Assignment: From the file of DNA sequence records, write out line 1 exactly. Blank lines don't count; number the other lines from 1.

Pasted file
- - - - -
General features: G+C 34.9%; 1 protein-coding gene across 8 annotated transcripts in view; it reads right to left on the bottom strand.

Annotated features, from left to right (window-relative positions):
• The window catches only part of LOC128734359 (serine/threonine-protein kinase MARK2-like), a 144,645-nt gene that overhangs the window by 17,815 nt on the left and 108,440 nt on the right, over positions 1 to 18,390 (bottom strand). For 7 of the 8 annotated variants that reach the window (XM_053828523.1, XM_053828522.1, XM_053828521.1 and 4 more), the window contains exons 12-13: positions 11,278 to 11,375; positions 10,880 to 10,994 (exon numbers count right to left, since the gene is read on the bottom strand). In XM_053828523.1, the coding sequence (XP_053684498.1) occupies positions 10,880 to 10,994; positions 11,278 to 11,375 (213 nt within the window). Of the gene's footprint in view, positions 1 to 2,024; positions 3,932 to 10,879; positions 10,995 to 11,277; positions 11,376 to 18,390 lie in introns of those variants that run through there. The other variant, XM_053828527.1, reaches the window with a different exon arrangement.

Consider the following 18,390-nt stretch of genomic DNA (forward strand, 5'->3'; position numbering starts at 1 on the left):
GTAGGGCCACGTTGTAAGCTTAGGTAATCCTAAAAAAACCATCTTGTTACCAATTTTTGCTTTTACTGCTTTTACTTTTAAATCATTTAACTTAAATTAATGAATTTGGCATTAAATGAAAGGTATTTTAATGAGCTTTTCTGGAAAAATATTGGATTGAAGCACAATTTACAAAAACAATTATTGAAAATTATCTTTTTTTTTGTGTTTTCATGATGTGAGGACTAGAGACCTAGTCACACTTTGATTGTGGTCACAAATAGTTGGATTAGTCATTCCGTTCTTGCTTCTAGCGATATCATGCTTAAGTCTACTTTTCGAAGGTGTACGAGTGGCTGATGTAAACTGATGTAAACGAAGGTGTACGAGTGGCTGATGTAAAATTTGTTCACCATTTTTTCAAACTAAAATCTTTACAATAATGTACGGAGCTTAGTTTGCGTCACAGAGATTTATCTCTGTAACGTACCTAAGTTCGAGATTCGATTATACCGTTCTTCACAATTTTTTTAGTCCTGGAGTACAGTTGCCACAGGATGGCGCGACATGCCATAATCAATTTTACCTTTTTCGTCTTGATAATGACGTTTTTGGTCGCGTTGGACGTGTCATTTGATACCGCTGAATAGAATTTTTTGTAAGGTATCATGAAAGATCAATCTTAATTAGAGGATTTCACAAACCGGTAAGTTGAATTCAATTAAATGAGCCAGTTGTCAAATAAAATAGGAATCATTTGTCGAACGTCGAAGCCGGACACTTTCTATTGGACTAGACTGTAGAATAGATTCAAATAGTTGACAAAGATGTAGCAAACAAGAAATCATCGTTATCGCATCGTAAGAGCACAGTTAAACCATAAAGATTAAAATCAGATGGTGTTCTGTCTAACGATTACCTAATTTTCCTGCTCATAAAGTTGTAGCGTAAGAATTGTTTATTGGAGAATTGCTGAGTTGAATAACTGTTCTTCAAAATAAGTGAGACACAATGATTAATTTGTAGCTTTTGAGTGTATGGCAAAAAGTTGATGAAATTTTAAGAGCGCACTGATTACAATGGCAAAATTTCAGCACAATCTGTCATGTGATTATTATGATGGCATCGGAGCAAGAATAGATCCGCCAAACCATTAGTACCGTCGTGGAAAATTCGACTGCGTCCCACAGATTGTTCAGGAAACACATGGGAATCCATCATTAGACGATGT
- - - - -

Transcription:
General features: G+C 34.9%; 1 protein-coding gene across 8 annotated transcripts in view; it reads right to left on the bottom strand.